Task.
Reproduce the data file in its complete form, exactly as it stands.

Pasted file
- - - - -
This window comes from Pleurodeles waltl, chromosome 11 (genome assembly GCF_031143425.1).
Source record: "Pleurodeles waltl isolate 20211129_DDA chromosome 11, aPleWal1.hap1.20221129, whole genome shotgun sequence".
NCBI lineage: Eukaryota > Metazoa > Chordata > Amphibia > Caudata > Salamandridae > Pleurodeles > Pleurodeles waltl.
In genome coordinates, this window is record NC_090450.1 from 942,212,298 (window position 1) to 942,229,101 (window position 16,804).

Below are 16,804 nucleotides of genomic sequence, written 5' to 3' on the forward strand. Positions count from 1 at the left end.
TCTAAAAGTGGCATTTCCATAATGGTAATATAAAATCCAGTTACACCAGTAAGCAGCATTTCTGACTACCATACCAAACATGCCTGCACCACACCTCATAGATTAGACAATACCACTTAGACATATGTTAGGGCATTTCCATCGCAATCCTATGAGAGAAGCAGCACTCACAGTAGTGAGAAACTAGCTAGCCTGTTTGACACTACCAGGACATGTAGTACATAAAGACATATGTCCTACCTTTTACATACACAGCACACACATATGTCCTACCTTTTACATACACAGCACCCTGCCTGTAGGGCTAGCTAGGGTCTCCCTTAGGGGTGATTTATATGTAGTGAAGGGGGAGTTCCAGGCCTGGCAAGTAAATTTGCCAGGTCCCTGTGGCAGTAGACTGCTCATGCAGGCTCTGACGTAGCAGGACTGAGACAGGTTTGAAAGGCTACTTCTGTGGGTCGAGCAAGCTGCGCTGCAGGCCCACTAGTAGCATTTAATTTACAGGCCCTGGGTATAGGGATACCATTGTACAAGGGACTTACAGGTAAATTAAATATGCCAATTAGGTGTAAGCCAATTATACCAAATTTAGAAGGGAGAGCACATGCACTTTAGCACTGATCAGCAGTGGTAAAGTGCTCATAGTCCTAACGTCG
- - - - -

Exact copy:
This window comes from Pleurodeles waltl, chromosome 11 (genome assembly GCF_031143425.1).
Source record: "Pleurodeles waltl isolate 20211129_DDA chromosome 11, aPleWal1.hap1.20221129, whole genome shotgun sequence".
NCBI lineage: Eukaryota > Metazoa > Chordata > Amphibia > Caudata > Salamandridae > Pleurodeles > Pleurodeles waltl.
In genome coordinates, this window is record NC_090450.1 from 942,212,298 (window position 1) to 942,229,101 (window position 16,804).

Below are 16,804 nucleotides of genomic sequence, written 5' to 3' on the forward strand. Positions count from 1 at the left end.
TCTAAAAGTGGCATTTCCATAATGGTAATATAAAATCCAGTTACACCAGTAAGCAGCATTTCTGACTACCATACCAAACATGCCTGCACCACACCTCATAGATTAGACAATACCACTTAGACATATGTTAGGGCATTTCCATCGCAATCCTATGAGAGAAGCAGCACTCACAGTAGTGAGAAACTAGCTAGCCTGTTTGACACTACCAGGACATGTAGTACATAAAGACATATGTCCTACCTTTTACATACACAGCACACACATATGTCCTACCTTTTACATACACAGCACCCTGCCTGTAGGGCTAGCTAGGGTCTCCCTTAGGGGTGATTTATATGTAGTGAAGGGGGAGTTCCAGGCCTGGCAAGTAAATTTGCCAGGTCCCTGTGGCAGTAGACTGCTCATGCAGGCTCTGACGTAGCAGGACTGAGACAGGTTTGAAAGGCTACTTCTGTGGGTCGAGCAAGCTGCGCTGCAGGCCCACTAGTAGCATTTAATTTACAGGCCCTGGGTATAGGGATACCATTGTACAAGGGACTTACAGGTAAATTAAATATGCCAATTAGGTGTAAGCCAATTATACCAAATTTAGAAGGGAGAGCACATGCACTTTAGCACTGATCAGCAGTGGTAAAGTGCTCATAGTCCTAACGTCG